“Students would decide which schools they want to attend and then use the vouchers to pay the fees,” Kriengsak told The Nation of Bangkok. His proposal comes as the kingdom’s Ministry of Education is considering a way to provide for 12 years of “free” education.
Supporters of vouchers for Thailand argue choice would cause schools to raise their standards in order to compete for students, while motivating the empowered students to be more enthusiastic about their studies.
Vouchers for South Africa?
In post-apartheid South Africa, vouchers are being viewed as a way to reduce disparities between rich and poor.
“South Africa should embark on a school voucher experiment to improve the quality of education available to the poor,” said Ann Bernstein, executive director of the Centre for Development and Enterprise (CDE), in releasing a CDE study of successes in the U.S. with public and private voucher programs. The study was written by Boston University professor Charles Glenn, an authority on the international dimension of school choice. CDE is an independent policy research and advocacy organization based in Johannesburg.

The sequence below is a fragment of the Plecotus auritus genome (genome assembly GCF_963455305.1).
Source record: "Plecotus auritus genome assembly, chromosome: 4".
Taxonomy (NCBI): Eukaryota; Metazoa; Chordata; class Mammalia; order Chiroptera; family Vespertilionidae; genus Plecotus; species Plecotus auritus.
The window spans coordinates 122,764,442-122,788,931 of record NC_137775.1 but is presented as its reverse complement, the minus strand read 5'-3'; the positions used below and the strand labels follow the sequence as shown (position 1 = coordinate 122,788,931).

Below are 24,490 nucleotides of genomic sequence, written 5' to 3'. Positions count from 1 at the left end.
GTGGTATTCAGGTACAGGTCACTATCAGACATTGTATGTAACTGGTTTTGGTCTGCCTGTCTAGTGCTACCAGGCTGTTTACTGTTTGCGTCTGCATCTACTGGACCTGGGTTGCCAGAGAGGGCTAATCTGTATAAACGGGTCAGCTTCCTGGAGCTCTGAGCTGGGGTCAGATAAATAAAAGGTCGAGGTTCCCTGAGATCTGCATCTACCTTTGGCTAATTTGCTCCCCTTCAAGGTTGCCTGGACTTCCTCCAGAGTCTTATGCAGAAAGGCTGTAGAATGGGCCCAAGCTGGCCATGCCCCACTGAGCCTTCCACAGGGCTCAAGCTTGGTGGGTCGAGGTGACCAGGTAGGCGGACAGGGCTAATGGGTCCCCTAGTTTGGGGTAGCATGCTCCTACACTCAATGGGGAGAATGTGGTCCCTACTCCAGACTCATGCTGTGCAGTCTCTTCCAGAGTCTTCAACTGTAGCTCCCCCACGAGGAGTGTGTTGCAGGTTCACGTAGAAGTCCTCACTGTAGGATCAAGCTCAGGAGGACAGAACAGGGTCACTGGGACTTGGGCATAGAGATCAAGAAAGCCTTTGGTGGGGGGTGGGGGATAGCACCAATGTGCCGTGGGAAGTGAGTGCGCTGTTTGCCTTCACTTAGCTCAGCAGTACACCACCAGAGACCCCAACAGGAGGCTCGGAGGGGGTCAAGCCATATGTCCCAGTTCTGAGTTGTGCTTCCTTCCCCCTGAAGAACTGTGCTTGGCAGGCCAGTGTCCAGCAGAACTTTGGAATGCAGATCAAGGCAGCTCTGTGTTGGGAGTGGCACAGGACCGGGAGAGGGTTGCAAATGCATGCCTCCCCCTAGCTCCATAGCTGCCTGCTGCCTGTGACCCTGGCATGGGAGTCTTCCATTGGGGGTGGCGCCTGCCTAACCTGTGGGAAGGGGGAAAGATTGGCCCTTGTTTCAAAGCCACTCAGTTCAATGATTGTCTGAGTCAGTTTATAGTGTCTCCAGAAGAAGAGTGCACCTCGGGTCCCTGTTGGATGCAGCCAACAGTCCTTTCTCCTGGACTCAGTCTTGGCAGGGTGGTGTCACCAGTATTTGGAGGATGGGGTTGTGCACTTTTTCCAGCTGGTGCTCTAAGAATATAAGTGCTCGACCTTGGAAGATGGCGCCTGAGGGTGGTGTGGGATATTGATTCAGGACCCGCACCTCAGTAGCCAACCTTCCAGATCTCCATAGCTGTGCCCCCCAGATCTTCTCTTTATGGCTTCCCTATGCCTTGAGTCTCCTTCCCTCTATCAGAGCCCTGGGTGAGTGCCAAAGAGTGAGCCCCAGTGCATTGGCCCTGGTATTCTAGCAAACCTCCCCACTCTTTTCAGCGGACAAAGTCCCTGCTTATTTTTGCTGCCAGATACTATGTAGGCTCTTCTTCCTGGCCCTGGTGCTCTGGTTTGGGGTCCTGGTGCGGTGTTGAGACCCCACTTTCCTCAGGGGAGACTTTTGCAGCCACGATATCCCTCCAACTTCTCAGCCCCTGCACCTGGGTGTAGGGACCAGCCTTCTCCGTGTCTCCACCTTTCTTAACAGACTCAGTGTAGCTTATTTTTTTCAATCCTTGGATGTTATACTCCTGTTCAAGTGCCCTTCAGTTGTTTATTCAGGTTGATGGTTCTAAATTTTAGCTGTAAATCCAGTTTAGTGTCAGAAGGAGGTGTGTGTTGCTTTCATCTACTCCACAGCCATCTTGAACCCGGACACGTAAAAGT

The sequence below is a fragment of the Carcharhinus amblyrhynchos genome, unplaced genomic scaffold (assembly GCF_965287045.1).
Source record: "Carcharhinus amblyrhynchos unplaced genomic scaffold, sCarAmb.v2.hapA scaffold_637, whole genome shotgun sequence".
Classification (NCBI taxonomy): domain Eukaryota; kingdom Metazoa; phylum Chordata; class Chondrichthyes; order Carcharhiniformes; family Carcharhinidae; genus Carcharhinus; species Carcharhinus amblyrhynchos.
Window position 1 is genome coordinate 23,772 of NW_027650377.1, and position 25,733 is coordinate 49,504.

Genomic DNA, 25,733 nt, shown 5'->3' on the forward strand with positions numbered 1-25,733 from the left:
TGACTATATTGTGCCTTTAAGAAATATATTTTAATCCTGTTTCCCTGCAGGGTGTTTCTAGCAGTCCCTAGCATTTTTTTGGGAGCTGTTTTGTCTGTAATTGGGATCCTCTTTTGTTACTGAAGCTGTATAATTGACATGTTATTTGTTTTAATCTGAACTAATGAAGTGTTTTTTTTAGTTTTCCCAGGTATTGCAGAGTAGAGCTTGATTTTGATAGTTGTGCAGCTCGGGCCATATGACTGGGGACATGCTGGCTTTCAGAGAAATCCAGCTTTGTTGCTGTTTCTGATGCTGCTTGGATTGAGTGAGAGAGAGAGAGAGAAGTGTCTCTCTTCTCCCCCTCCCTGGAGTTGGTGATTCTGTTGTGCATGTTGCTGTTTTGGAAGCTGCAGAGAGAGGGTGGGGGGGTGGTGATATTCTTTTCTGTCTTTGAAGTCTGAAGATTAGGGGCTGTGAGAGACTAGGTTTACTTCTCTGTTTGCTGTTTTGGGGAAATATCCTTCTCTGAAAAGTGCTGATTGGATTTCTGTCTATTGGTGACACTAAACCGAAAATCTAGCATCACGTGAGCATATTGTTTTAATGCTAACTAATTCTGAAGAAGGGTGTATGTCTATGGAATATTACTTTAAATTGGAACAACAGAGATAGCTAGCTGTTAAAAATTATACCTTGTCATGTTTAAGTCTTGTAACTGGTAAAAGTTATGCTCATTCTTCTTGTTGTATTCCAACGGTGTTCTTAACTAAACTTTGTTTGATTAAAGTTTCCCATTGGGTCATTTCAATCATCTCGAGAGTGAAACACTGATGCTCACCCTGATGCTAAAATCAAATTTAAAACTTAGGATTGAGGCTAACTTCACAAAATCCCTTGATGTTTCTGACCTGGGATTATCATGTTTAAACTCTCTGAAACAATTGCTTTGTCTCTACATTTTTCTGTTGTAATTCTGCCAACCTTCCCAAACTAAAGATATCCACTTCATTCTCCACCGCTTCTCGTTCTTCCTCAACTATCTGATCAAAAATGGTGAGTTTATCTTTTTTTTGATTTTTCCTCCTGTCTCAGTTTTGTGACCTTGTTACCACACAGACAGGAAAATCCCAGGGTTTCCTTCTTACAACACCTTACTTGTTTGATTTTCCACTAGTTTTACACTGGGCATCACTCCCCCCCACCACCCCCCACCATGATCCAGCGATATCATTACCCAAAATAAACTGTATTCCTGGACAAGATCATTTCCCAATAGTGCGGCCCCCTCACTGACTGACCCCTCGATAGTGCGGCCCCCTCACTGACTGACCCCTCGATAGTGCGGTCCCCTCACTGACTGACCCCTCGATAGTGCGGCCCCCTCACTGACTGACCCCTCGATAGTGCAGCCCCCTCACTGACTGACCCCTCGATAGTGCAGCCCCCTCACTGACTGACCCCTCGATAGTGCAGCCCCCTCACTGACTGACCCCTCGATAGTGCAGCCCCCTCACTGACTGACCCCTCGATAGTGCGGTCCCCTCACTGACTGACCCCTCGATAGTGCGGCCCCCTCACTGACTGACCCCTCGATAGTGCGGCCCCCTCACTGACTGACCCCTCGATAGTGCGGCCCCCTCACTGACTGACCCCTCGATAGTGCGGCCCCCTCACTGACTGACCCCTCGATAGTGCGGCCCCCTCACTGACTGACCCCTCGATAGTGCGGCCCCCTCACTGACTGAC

In the portion of his study that cited Milwaukee’s pioneering voucher experiment, Glenn quotes African-American activist Mikel Holt, editor of the Milwaukee Community Journal.
“What all of these parents and all of these children [supporting vouchers] have in common is that they are all part of what we call a civil rights movement. It’s an educational civil rights movement …” said Holt. “The civil rights movement my parents were involved in and I was involved in when I was a lot younger was to guarantee access. It was to get us to the lunch counter. The new civil rights agenda, since we’re already at the lunch counter, is to make sure that our children can read the menu.”
Following up on that comment, the CDE’s Bernstein notes, “the similarities with South Africa are striking. South Africans have enjoyed a decade of political freedom, but far too many of us are still unable to ‘read the menu.'”
She cites the following figures from the South Africa Department of Education:
- In Grade 3, the average reading and writing score is only 39 percent, and the average mathematics score is even lower, 30 percent;